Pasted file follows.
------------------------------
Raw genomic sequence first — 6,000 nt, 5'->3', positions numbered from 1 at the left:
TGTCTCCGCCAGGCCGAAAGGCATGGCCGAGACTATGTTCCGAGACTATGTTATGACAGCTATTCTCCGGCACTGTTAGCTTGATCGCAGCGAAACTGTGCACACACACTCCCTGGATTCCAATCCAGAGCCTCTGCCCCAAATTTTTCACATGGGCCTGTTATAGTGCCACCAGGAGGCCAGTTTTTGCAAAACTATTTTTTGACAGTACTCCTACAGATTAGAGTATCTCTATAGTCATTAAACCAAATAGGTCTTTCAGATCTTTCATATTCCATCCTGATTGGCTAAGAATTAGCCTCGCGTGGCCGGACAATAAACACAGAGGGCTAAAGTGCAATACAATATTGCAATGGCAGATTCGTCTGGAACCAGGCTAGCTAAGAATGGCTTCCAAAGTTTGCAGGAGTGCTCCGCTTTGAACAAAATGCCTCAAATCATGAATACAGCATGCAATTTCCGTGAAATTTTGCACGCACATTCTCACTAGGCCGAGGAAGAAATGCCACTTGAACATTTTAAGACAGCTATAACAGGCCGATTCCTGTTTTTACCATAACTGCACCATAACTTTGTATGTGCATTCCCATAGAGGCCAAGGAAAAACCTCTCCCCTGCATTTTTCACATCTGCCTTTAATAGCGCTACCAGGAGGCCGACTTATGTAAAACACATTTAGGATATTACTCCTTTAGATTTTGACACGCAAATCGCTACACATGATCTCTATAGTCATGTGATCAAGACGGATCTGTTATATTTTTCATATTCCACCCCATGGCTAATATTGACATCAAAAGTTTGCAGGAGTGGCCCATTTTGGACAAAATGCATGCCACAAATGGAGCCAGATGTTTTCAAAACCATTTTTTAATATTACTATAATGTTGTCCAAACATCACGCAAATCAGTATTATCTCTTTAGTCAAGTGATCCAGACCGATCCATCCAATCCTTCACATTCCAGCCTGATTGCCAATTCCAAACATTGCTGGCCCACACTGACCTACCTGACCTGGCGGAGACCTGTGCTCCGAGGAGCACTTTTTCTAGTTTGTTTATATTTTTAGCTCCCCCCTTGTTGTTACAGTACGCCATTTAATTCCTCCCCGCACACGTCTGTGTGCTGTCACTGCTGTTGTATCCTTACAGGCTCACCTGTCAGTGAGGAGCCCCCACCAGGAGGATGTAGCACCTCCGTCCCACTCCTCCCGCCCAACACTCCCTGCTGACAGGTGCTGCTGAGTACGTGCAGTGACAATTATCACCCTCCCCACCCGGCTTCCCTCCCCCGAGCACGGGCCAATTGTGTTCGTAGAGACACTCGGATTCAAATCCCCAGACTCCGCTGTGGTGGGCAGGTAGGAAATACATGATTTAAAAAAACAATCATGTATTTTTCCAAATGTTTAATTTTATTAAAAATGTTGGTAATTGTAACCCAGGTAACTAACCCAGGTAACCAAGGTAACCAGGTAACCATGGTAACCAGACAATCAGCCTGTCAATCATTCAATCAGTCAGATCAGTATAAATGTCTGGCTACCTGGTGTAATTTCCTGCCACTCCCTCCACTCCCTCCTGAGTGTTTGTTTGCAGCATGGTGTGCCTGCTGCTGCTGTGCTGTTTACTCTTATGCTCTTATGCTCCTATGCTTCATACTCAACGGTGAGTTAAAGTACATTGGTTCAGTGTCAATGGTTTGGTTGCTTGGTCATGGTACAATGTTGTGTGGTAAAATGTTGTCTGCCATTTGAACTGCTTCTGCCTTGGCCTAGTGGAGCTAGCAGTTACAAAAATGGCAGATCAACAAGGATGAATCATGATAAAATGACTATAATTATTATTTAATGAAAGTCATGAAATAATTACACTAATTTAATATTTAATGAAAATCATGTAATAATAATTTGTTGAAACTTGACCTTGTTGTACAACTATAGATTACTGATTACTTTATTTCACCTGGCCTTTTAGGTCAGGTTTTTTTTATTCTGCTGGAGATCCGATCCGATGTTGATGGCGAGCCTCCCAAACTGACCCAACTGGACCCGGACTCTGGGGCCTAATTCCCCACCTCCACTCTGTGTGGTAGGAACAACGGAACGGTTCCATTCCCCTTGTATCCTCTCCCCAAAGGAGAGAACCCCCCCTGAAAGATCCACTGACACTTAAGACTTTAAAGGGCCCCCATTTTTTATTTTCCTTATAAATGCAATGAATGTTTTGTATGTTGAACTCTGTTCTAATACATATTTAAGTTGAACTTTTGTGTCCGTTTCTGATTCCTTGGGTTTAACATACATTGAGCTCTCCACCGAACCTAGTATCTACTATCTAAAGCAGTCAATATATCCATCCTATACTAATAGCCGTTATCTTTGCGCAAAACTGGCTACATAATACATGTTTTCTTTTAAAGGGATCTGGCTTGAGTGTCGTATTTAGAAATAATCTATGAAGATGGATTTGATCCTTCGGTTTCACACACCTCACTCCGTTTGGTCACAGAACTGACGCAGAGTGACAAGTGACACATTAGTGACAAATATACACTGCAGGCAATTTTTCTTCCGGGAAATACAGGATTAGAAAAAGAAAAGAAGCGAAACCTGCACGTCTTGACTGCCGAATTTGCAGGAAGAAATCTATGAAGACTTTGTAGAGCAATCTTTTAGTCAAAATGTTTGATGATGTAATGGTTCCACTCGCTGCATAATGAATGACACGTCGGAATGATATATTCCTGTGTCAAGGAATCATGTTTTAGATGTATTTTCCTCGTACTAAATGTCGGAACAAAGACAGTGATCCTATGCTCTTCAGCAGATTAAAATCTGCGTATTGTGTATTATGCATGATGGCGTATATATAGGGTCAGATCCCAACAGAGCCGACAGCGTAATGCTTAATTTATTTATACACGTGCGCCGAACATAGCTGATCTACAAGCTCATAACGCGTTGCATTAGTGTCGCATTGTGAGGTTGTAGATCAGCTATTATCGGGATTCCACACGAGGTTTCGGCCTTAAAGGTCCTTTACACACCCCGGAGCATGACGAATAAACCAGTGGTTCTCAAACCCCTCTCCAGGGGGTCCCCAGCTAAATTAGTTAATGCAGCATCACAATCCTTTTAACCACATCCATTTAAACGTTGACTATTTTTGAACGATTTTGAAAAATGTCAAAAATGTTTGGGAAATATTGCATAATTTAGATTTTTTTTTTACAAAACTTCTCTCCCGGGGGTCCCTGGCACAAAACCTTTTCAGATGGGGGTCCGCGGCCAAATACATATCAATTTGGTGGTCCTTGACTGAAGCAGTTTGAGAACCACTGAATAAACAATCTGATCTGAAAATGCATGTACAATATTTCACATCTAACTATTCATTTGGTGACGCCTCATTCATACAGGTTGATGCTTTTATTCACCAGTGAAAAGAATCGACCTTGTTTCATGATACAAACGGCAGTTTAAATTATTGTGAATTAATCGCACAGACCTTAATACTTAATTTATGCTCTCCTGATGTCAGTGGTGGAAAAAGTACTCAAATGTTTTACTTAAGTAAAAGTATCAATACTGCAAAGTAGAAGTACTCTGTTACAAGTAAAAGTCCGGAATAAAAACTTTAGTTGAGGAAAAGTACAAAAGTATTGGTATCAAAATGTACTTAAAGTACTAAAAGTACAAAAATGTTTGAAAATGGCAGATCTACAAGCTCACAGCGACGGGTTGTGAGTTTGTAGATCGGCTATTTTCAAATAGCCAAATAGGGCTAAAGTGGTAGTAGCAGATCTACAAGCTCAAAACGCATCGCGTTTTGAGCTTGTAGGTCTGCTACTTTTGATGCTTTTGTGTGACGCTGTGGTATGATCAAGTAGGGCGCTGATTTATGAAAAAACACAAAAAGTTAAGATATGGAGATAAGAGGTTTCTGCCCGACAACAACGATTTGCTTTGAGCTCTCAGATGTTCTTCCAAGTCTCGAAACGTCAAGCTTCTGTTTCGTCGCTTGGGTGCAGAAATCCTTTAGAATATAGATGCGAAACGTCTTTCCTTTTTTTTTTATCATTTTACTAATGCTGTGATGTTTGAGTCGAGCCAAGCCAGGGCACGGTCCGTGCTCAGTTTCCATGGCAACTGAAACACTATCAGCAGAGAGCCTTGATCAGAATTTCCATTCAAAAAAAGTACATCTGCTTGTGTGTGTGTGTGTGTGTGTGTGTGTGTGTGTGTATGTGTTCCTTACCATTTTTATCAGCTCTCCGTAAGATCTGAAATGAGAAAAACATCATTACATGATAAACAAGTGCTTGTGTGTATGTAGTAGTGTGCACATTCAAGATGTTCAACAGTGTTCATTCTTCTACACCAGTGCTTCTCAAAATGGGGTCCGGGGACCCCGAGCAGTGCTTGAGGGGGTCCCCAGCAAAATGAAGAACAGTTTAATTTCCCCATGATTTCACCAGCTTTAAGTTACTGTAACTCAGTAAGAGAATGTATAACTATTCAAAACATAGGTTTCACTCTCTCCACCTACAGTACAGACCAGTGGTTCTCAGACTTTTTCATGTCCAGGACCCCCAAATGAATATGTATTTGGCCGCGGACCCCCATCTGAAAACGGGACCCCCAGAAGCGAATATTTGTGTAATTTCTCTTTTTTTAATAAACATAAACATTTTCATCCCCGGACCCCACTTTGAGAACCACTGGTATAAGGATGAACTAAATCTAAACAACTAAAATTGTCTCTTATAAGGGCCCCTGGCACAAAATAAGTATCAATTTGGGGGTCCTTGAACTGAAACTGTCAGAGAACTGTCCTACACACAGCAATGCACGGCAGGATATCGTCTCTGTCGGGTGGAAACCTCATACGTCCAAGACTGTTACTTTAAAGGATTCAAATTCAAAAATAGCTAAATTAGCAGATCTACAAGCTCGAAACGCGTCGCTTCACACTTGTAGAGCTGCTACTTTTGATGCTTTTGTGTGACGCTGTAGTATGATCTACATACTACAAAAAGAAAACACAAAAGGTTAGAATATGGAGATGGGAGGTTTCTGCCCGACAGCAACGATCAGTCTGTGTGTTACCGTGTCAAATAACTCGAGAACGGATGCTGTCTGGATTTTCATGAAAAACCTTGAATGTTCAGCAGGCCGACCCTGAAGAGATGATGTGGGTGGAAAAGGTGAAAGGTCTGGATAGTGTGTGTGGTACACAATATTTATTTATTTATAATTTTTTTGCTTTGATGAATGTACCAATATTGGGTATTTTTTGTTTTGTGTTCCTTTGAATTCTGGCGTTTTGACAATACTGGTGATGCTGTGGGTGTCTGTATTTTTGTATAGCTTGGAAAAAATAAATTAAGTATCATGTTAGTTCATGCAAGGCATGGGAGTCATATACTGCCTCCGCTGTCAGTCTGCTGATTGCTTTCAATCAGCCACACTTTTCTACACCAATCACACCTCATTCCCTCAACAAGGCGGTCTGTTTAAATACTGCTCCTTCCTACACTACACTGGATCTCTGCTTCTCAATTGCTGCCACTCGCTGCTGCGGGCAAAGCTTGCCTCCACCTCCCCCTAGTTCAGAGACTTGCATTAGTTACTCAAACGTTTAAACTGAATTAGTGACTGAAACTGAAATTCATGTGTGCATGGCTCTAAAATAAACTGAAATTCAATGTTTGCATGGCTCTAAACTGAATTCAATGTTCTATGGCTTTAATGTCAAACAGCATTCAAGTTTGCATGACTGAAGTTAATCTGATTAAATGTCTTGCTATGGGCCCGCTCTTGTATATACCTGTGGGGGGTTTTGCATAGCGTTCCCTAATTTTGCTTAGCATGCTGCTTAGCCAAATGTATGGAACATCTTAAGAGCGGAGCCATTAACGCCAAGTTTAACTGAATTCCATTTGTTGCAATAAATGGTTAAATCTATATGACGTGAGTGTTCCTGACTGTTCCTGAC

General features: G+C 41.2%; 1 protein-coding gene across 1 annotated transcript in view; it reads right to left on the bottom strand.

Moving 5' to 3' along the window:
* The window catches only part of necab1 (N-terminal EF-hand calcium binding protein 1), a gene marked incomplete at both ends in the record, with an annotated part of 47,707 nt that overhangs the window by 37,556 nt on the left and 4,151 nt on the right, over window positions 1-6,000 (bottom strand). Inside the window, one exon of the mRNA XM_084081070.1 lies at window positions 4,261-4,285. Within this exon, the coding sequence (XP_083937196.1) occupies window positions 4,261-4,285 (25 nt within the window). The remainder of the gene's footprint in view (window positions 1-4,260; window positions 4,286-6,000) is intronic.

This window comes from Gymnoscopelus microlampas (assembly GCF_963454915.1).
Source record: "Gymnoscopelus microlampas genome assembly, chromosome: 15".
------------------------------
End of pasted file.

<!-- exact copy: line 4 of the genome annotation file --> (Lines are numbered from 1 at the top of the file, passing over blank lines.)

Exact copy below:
Moving 5' to 3' along the window: